Damien Comer is taking nothing for granted ahead of the Connacht Final
BY SHANE STAPLETON
Damien Comer is tired of being reminded of last year’s Croke Park flop against Tipperary. The Tribe had finally ended Mayo’s relentless march in Connacht before beating Roscommon in a provincial final replay. But just when it seemed as if an All-Ireland semi-final was within their grasp, feisty upstarts Tipp caught Kevin Walsh’s side with a sledgehammer in the quarters.
Michael Quinlivan, Conor Sweeney and Peter Acheson spearheaded the Premier to a thrilling win over their western neighbours at HQ. Comer scored a howitzer goal that day and the power of that was matched only by his shoulder on a Mayo forward in the Connacht semi-final recently.
He laughs nervously when asked about the huge hit on Cillian O’Connor, though he is quick to correct the error.
“It was Diarmuid,” he smiles. “That’s dead and buried for now; there’s bigger and better things to move onto. As long as we got the win, that’s the main thing.”
Perhaps his victim is the one who is dead and buried for now? Again, he chuckles nervously, making sure not to offend the Mayo man.
“I wouldn’t know him that well. I’d know him from playing against him at underage and the All Stars last year, but I wouldn’t know him well.”
But back to that defeat to Tipperary which provides an asterisk to all the good work done by Walsh and his horde of Tribesmen.
“Tipp were hungrier that day, seemed more up for it, we just caught on the hop,” says Comer. “I don’t know were we flat or whatever.
“I’m fed up hearing about it now at this stage; it’s one that’s gone, we’ve regrets over it but as long as we live and learn, and move on from it, then we don’t mind.
“These things happen in sport and if you can learn from it, that’s the important thing.”
Comer is studying to be a teacher and is going into his second year of a Masters next year in NUIG. In September of 2018, he hopes to be entering the workforce. Like many players who choose this same vocation, it certainly has its advantages when trying to balance life with the commitments of inter-county training.
“I was caught between a few things,” he says, adding that he enjoys working with kids. “I was half-debating whether to go for the guards or go physio but in the end, teaching was more suited to the football side of things.
“A 9-4 job, you’ve summers off; whereas guards is night shifts, physios are working long hours — and you couldn’t work evenings because you’d be training.
“So I went for the teaching in the end but even if I wasn’t playing football, the lifestyle would suit me because if I wasn’t playing football I’d be interested in travelling. Teaching suits that too.”
The ‘Terrible Twins’ of the 2005 All-Ireland Under-21 final are back in harness for 2017 and Sunday's Connacht final clash with Roscommon. Sean Armstrong and Michael Meehan both scored hat-tricks in that win 6-5 to 4-6 over Down in Mullingar all of 12 years ago.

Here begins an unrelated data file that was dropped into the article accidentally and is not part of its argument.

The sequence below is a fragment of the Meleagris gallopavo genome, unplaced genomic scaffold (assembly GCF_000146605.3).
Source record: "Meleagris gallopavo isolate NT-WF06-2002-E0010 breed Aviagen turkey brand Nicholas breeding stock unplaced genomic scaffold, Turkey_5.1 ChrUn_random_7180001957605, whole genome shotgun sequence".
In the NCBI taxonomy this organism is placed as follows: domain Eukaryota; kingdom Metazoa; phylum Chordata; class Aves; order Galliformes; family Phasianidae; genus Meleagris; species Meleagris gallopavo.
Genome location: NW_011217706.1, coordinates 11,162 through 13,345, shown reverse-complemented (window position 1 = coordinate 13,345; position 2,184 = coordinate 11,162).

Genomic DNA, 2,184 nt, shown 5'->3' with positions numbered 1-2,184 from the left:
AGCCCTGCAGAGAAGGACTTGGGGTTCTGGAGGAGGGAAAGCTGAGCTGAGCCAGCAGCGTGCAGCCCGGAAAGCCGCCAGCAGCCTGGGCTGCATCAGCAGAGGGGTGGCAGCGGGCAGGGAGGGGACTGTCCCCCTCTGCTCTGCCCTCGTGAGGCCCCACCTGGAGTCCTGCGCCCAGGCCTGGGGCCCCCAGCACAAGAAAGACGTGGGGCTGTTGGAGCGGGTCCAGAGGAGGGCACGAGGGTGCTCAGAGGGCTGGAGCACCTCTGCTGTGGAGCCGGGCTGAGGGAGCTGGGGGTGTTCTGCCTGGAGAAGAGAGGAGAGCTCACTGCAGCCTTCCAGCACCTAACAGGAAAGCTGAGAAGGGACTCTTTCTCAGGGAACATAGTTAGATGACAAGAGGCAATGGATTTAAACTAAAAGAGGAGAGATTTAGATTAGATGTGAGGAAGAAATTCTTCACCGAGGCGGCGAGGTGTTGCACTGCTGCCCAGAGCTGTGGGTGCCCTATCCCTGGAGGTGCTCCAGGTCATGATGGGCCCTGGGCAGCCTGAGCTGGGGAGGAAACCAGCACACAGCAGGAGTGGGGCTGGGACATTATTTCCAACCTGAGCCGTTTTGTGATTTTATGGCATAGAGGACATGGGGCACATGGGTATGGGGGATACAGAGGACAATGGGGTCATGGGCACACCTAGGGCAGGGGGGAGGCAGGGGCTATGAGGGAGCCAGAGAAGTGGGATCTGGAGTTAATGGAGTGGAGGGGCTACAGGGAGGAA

Comer would’ve been just 11 at the time and, after a couple of years away from the county scene, the two attackers are back in the fold.
“Mikey, everyone looks up to him,” says Comer. “He’s been there, been a top-class forward in Ireland for years.
“His presence alone is good; he always speaks sense, gives you advice; he's training away himself and going well. He’s injury-free which is positive for him and it’s nice to see him involved.
“The two of them lit up the Under-21 championship together and they worked well when they’ve played together at senior level,” he adds.
“It would be nice if they appeared on the same team sheet in championship again but who knows, that’ll be up to Kevin whether it happens or not"
With the Galway hurlers winning the league and Leinster title, and the footballers winning Division 2 and looking to go back-to-back in Connacht, all is rosy in the western garden just now.
Comer admits there's a good buzz in the county but doesn’t subscribe to the view that Galway simply need to show up and dismiss Roscommon on Sunday in Salthill. After all, the Tribesmen need two bites at the cherry to put down the Rossies in the 2016 decider.
“Ah no,” says the forward. “It’s been proven. We saw Down overturning Monaghan which no one was expecting either, but I’m sure the Down camp were positive going into the game and probably expected it.
“No one else gave them a chance and that was probably the same with us against Mayo last year. These upsets do happen and you have to be on guard.
“Roscommon, they were just caught flat (in the replay) when we beat them and they had chances to beat us in the first final when it ended up in a draw.
“They probably didn’t take them and the second day we just went at them and they were caught flat. We’ve played Roscommon so many times and we know that they’re not a bad side; they’re a good side with good forwards.
“It’s going to be whatever happens on the day, so we’ll stick to the process and hopefully we’ll get over the line.”
All they need now is to deal with the expectation: “There’s probably more than other years. People are starting to get behind the teams (in both codes) and that comes with the bit of success we’ve had.
“We won our Division 2 title which we set out to get, we’ve got over Mayo, and now we’re going into a Connacht final.
“Look the support is great, I remember only last year or two years ago when we played Fermanagh in Tuam and I think they had a bigger crowd than us and they were after travelling down from the north.
“So it’s nice to see the change-around that the Galway fans are getting behind the team again.”